If the Murray-Ryan budget deal amounts to a small lurch forward, the last few months' politics have sure felt like a roller-coaster ride. And, we aren't just talking about GOP Reps. Trey Radel (FL-19) or Steve Stockman (TX-36). For the first sixteen days of October, the government shutdown generated conditions that felt a lot like 2006, with independent voters ready to vent their anger at...
In his most recent National Journal Daily column, Charlie takes a look at the recent poll by the Harvard University Institute of Politics of 18-29 year-olds, also known as "millenials." While the poll makes clear that the youth are not in lockstep with Democrats, and that their approval of President Obama has declined, the GOP still has a long way to go, particularly with regard to toning down...
Some of the top names in political targeting—from data providers to interpreters—offer their predictions for trends and innovations we’ll see in the election year. Two 2014 Senate races already have seen seven—seven—TV advertisers apiece. But first, a quick look back at some issues of 2013: In the year since Newtown, gun-control proponents have outspent gun-rights supporters on broadcast and...
Most graphs of polling data show shifts that are very gradual. (Tracking real-time changes in poll results often is about as exciting as watching paint dry.) Recently, however, the HuffPost Pollster website produced a graph of national polling on Congress that showed one of the most dramatic shifts I've ever seen in 40 years of involvement in politics. It charts responses to the question of...
Republican U.S. Sen. Thad Cochran announced this morning that he plans to seek a seventh term next year. Of the 14 GOP incumbents up for re-election in 2014, Cochran is the last to announce his re-election plans. Cochran probably doesn’t have much to fear in a general election. His much more significant challenge will be in the primary where he will face Chris McDaniel, a 41...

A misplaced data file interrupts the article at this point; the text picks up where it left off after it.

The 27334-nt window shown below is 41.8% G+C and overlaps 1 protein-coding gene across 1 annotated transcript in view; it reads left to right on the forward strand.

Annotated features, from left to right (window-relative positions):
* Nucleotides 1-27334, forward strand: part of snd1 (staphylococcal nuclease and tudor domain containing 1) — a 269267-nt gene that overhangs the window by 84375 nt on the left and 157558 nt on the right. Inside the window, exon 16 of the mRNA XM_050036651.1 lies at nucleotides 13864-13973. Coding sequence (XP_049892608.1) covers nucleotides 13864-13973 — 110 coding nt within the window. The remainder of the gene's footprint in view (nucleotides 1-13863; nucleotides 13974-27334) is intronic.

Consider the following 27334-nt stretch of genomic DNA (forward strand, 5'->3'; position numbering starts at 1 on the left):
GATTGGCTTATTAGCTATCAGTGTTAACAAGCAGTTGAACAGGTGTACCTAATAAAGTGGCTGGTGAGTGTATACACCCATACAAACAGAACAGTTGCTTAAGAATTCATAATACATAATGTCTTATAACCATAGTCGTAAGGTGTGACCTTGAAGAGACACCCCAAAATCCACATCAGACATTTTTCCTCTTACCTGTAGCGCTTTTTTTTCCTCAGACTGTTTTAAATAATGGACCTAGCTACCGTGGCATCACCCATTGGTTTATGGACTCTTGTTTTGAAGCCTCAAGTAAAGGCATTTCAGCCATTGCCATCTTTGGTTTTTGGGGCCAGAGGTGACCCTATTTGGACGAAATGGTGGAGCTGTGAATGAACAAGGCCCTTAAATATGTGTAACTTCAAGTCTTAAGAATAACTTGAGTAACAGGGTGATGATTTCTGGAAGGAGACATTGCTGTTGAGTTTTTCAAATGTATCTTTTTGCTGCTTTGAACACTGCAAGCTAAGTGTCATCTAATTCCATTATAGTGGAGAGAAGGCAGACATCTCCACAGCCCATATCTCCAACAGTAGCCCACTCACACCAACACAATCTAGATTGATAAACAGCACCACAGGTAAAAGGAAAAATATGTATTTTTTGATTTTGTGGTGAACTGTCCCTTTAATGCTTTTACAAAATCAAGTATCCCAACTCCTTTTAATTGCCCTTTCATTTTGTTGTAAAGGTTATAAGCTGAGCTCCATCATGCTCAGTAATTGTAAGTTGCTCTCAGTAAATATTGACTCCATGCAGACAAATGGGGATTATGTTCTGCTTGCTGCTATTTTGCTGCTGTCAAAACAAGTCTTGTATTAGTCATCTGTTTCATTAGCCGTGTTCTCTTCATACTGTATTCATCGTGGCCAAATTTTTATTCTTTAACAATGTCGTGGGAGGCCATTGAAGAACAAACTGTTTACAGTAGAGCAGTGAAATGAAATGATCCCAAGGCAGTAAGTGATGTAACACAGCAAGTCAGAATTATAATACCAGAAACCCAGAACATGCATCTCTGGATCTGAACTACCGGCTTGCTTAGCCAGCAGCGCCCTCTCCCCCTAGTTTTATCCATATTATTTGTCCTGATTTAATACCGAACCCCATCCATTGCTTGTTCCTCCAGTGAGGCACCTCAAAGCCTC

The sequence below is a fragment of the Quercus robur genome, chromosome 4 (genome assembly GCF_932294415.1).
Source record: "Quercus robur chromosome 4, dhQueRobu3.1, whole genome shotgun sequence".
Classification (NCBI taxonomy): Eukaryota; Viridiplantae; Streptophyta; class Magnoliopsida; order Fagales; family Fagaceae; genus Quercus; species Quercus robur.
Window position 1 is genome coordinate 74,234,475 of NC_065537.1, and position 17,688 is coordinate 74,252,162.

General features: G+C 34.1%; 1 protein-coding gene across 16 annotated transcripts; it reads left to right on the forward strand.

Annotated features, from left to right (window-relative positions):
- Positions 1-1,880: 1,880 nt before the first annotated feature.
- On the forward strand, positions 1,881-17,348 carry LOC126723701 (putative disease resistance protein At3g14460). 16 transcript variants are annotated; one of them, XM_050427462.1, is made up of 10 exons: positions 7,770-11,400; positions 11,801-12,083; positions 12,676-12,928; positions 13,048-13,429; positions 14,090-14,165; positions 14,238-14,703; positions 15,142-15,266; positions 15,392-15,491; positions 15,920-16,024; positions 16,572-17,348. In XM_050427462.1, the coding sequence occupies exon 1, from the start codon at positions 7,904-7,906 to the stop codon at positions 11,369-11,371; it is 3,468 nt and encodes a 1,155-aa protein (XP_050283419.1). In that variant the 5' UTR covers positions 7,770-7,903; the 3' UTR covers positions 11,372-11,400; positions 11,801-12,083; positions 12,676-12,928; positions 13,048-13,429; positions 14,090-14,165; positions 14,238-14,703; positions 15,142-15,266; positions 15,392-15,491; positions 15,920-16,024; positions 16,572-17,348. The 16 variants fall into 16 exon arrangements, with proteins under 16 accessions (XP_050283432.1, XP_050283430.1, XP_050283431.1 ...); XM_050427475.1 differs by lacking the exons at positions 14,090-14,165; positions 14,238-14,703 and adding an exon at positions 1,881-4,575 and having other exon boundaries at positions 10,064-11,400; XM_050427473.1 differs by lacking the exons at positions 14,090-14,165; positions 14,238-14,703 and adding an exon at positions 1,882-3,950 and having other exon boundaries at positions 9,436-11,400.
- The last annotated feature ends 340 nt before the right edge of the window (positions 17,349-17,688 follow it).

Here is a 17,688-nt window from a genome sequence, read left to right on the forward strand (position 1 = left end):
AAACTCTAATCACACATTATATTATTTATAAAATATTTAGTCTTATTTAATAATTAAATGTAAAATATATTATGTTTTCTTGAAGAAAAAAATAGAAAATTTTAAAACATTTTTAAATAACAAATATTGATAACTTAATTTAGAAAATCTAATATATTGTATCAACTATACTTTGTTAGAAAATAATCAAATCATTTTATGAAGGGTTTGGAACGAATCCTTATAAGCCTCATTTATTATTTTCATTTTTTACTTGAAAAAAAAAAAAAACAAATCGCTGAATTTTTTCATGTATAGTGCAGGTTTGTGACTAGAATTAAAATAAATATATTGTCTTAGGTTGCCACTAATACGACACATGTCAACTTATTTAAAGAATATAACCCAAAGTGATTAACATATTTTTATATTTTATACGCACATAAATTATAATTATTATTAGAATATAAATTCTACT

The 2014 elections are now 11 months away, but the political scene has already undergone dramatic changes just in the past three months. Republicans went into a political free fall after the government shutdown, and shortly thereafter Democrats plunged into boiling water thanks to the botched launch of and early public reaction to the Affordable Care Act. This column has cautioned against...
If there were a theme for 2014 midterms, it would be "fear and loathing of Washington, D.C." Congress is as about as popular as gonorrhea. President Obama's approval ratings and personal ratings are at the lowest point of his presidency. Republicans, as well, have seen their favorable ratings hit all-time lows. But while neither party can escape blame or scorn, Democrats are more likely...
Republicans haven't won a House seat in Massachusetts since 1994, and though they came within inches of knocking off 6th CD Democratic Rep. John Tierney in 2012, they have no hope of winning next week's special election in new Sen. Ed Markey's old 5th CD, which Democratic state Sen. Katherine Clark is certain to capture. Instead, the biggest target in 2014 will again be Tierney, who will likely...
One look at Maryland's congressional district map is all it takes to realize Democrats can't claim the "moral high ground" on gerrymandering. In 2012, Democrats artfully altered their already-contorted map to safeguard all six of their incumbents and defeat 20-year GOP incumbent Roscoe Bartlett in the western corner of the state, for a 7-1 delegation. Now, the only question in 2014 is whether...
The 2014 Political Environment